Symposium

 

SYMPOSIUM ON THE FUTURE OF COMPUTATION IN SCIENCE AND ENGINEERING

"Data, Dollars, and Algorithms: The Computational Economy"


Thursday, January 19, 2017
9:00 am to 5:00 pm
Harvard University Science Center, Hall B, 1 Oxford Street, Cambridge MA 02138

Registration is now open.

You buy lunch from a food truck and pay by waving your cell phone; before you’ve finished your sandwich, the transaction is posted to your bank account. This is an example of how computer technology lubricates the economy. At a deeper level, computation is also essential to many aspects of financial engineering—portfolio selection, risk management, high-speed trading, the design of new market mechanisms such as online auctions, and even algorithms for the donation and exchange of human organs. With BitCoin, money itself has become a computational object. And yet there remain pitfalls in economic life that algorithmic methods have so far failed to overcome. We still struggle to forecast and control macroeconomic cycles of boom and bust and to deal with inequities of wealth distribution. Merely measuring the state of the economy (productivity, employment, inflation) is slow and imprecise. Can abundant data and computational power play a role in improving this situation?

This symposium will explore how access to copious streams of data and powerful computing resources are transforming our understanding of economic activity—and how these same tools are changing the nature of the economy itself.

ORGANIZING COMMITTEE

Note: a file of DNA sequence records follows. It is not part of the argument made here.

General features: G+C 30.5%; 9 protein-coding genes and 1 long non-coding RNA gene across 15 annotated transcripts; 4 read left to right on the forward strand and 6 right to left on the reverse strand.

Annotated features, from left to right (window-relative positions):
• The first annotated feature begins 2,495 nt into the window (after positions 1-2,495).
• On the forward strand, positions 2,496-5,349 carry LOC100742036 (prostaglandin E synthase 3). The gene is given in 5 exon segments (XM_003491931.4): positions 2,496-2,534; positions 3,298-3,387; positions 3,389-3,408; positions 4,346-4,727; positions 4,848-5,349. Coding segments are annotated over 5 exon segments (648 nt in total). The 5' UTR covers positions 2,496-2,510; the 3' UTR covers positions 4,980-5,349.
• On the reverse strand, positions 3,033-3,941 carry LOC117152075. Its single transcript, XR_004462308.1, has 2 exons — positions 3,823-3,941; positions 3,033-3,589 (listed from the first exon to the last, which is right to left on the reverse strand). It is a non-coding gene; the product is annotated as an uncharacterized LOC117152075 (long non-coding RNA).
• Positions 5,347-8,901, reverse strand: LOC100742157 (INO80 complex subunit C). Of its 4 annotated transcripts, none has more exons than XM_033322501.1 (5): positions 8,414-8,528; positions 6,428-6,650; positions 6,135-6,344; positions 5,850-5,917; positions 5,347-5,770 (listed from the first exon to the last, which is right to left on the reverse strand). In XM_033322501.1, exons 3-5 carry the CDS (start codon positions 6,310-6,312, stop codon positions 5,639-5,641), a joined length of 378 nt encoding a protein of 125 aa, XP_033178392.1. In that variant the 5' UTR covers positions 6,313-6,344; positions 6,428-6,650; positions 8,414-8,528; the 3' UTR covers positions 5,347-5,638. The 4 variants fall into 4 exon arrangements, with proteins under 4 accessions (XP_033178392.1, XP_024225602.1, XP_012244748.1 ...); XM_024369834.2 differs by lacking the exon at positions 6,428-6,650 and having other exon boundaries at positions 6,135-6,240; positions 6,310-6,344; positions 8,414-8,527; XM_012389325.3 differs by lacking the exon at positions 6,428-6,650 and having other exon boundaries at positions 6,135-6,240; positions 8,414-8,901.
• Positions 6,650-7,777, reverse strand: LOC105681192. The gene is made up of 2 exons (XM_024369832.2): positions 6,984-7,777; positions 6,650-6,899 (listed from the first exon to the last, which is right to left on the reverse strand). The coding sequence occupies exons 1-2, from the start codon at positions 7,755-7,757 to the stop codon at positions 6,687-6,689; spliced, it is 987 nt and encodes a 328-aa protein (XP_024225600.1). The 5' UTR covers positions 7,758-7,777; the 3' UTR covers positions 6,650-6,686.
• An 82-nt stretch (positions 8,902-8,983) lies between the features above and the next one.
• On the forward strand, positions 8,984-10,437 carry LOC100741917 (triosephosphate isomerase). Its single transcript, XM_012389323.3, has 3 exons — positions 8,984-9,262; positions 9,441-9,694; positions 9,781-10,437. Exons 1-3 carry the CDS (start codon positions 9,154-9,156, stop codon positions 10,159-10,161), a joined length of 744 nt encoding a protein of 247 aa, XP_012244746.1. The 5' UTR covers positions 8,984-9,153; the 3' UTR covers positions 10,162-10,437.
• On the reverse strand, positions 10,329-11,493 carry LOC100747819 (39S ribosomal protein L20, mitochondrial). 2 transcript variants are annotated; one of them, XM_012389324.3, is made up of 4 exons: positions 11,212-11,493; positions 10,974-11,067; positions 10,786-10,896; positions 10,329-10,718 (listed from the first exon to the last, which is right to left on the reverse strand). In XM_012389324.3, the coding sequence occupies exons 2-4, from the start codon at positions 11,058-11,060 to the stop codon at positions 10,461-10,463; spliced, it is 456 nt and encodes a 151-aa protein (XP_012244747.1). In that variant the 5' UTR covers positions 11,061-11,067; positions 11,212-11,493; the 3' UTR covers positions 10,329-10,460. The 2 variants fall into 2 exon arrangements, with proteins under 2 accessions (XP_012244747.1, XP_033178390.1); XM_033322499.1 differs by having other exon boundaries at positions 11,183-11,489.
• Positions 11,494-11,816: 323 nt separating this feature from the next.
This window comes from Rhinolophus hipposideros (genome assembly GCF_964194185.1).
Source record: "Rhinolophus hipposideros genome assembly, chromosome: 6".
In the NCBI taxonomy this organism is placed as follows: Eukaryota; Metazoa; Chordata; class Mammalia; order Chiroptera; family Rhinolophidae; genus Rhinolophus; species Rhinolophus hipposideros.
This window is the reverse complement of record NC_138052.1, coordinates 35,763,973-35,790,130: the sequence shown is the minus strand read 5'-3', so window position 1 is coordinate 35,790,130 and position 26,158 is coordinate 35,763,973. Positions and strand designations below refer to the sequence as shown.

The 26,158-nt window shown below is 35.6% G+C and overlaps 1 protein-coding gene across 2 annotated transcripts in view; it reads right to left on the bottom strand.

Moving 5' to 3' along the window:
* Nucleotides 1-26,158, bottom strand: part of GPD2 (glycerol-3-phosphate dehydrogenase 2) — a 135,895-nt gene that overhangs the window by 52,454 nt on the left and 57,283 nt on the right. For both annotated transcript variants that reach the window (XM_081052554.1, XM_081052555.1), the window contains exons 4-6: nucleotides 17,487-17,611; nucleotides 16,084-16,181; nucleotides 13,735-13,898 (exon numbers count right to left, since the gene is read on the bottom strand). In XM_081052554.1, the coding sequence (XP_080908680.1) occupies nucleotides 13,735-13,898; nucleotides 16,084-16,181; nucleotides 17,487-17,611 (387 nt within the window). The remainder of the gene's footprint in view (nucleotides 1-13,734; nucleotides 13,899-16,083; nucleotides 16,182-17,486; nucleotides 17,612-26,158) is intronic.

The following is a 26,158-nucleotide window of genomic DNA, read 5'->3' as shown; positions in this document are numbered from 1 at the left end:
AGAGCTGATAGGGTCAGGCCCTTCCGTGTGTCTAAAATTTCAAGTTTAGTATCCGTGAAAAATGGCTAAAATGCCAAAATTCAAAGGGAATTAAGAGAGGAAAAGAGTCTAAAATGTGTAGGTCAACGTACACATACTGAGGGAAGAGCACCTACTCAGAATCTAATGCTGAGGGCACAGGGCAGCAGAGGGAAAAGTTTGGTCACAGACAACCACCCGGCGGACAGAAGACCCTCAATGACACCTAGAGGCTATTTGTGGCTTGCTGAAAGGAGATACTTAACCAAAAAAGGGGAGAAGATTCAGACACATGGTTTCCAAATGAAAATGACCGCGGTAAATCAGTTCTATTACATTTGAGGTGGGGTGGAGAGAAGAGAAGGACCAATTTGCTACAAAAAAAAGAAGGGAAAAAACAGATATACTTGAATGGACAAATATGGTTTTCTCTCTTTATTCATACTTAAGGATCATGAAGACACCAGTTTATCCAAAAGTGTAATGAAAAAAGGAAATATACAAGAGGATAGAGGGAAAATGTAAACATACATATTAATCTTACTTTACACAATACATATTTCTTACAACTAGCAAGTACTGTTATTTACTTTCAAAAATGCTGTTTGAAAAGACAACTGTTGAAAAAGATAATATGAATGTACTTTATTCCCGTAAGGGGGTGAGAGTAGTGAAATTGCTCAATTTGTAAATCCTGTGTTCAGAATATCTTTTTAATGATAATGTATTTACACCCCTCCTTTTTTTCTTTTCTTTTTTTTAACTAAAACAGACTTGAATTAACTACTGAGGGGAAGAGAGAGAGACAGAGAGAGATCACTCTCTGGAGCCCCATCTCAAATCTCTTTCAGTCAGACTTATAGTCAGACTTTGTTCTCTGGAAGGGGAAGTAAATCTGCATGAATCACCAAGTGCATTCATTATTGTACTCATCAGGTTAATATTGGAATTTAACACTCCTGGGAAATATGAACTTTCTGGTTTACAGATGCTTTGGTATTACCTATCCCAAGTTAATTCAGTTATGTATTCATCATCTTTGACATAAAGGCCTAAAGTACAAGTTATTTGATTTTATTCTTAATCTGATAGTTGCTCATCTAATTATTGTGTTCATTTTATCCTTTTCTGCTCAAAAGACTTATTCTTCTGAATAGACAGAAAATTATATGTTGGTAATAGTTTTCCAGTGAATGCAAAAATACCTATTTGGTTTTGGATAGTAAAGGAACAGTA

David Parkes, Professor of Computer Science and Area Dean of Computer Science, Harvard University
Brian Hayes, Senior Writer for American Scientist; Associate in Computer Science, Harvard University; and, Y Combinator Research Fellow
Pavlos Protopapas, Scientific Program Director, Institute for Applied Computational Science, Harvard University
Neil Shephard, Professor of Economics and of Statistics, Harvard University

SCHEDULE

8:30 AMCoffee
9:00 AMWelcome and Introduction
9:15 AMTitle: “Data, computing and transformation in the financial industry”
Presenter: R. Martin Chavez, Deputy Chief Financial Officer and Chief Information Officer, Goldman Sachs
9:55 AMTitle: "High-frequency trading and a response from market design"
Presenter: Eric Budish, Professor of Economics, University of Chicago
10:35 AMCoffee Break
10:55 AM  Title: "Bitcoin and the blockchain: A new computational perspective on money"
Presenter: Aviv Zohar, Sr. Lecturer, School of Engineering and Computer Science, Hebrew University
11:35 AMTitle: "Hopes and worries of blockchain commercial use"
Presenter: Hanna Halaburda, Bank of Canada and Visiting Professor of Management, NYU
12:15 PMLunch (not provided)
2:00 PM  Title: “Modern organ exchanges: Algorithms, market designs, and opportunities"
Presenter: Tuomas Sandholm, Professor of Computer Science, Carnegie Mellon University
2:40 PMPanel Discussion: The Computational Economy
Moderator: Paul Solman, Economics correspondent, PBS NewsHour, WGBH
Participants: Eric Budish, R. Martin Chavez, Hanna Halaburda, and David Parkes, Professor of Computer Science and Area Dean of Computer Science at Harvard University
3:25 PMCoffee Break
3:40 PM Title: “Opportunities and challenges: Lessons from analyzing terabytes of scanner data”
Presenter: Serena Ng, Professor of Economics, Columbia University
4:20 PMTitle: "Dynamic pricing in a labor market: Surge pricing and flexible work on the Uber platform"
Presenter: Keith Chen, Associate Professor of Economics, UCLA
5:00 PMClose